Jakov Nenadović

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Jakov Nenadović
Jakov Nenadović.jpg
1st Interior Minister of Serbia
In office
1811 – 181X
Monarch Karađorđe
Preceded by Position established
Succeeded by Karađorđe
President of the Serbian Sovjet
In office
1809–1811
Preceded by Mladen Milovanović
Succeeded by Karađorđe
Personal details
Born 1765
Brankovina, Ottoman Empire
Died 1836 (aged 71)
Vienna, Austria
Nationality Serbian
Military service
Allegiance Revolutionary Serbia
Years of service 1804–1814
Battles/wars Svileuva

Jakov Nenadović (Serbian Cyrillic: Јаков Ненадовић; 1765–1836) was the first Serbian interior minister. He played an important role as voivode (military commander) in the First Serbian Uprising against the Turks, along with his nephew, Mateja Nenadović. Nenadović was after Karađorđe and Janko Katić, perhaps the most influential figure in Serbia at the time.

Life[edit]

Jakov was the younger brother of Aleksa Nenadović (1749–1804), a Serbian nobleman who held a province around Valjevo. He was grandnephew of Grigorije Nenadović, metropolitan of Raška and Valjevo. His brother was executed in the Slaughter of the Dukes in January 31, 1804, which sparked the First Serbian Uprising.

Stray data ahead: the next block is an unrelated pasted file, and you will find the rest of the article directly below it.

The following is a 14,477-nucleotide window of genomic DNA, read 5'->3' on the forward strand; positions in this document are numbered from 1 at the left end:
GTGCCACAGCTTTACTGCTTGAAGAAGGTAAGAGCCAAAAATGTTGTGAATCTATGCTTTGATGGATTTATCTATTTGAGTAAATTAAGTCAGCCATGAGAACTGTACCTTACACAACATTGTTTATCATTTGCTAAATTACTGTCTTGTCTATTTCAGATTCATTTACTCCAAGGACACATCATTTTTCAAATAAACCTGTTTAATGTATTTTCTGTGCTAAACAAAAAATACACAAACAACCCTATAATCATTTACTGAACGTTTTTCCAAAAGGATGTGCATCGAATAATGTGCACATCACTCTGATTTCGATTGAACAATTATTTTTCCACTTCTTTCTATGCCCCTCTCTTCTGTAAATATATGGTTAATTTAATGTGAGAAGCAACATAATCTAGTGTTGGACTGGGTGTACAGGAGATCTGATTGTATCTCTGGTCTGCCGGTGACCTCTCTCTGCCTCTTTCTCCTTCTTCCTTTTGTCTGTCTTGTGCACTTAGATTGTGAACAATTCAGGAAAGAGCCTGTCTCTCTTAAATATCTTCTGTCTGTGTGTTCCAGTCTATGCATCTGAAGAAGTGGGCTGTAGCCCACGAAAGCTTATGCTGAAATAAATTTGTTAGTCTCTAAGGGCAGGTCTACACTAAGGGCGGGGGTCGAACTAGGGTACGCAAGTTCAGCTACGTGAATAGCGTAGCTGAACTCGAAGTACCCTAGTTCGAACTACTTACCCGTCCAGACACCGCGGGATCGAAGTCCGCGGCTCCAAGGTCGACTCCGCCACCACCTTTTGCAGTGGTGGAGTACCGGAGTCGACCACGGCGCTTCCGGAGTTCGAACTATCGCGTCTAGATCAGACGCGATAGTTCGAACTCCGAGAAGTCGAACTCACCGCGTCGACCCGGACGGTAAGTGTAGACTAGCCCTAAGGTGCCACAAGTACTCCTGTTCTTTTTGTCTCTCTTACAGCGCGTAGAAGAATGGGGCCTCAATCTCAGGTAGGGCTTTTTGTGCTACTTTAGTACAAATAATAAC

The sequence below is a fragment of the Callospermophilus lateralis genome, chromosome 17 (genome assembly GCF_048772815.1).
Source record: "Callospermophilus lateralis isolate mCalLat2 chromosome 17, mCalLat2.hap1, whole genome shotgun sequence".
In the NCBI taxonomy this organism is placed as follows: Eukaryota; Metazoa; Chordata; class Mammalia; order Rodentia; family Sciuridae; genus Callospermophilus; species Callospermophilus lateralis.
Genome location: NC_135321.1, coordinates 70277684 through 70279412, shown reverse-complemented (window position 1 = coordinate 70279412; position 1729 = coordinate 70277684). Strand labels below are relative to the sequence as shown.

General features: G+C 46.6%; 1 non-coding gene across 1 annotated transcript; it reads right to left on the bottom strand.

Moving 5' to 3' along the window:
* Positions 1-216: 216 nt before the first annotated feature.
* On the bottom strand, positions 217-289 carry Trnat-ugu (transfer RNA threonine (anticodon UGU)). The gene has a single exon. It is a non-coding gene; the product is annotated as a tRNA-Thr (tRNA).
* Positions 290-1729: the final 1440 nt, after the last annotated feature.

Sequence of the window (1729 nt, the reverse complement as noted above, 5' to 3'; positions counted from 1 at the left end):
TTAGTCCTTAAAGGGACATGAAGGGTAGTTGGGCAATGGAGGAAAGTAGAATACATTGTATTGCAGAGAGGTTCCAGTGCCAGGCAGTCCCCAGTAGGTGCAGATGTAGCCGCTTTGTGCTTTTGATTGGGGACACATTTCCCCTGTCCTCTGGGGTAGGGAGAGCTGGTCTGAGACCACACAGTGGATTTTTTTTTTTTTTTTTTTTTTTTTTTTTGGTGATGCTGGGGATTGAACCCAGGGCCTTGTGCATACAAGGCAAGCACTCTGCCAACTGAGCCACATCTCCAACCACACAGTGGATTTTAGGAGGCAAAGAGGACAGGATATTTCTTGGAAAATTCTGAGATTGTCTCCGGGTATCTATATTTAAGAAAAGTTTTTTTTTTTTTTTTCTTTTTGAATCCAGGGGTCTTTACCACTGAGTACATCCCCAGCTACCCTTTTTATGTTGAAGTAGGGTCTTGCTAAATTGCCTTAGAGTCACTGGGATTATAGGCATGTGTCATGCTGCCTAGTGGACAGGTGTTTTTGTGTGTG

Jakov immediately joined the Serbian rebels, and after the victory in Svileuva (1804) he became one of the most distinguished commanders and persons of western Serbia. He acquired his ammunitions and weapons from Syrmia, then part of Austria. In March 1804, he attacked Šabac. Jakov was one of the founders of the Praviteljstvujušči sovjet serbski (Serbian government), of which Prota Mateja Nenadović, his nephew (the son of Aleksa), was the first Prime Minister.

Coat of Arms on Jakov's Tower.

In 1813, for the purpose of armory, a tower bearing the Nenadović name was built next to a road leading to Šabac, at the edge of Kličevac hill, by Jakov and his son Jevrem. After the failed uprising, Nenadović followed Karadjordje to Bessarabia in 1814, and in 1816 to Imperial Russia in St. Peterburg to confer with Tsar Alexander I of Russia over the state of affairs in the Balkans, then re-occupied by the Ottoman Turks. Later on, he settled in Vienna, where he died in 1836. His granddaughter, Persida Nenadović (the daughter of Jevrem), married Alexander Karađorđević, Prince of Serbia, the son of Karadjordje.

External links[edit]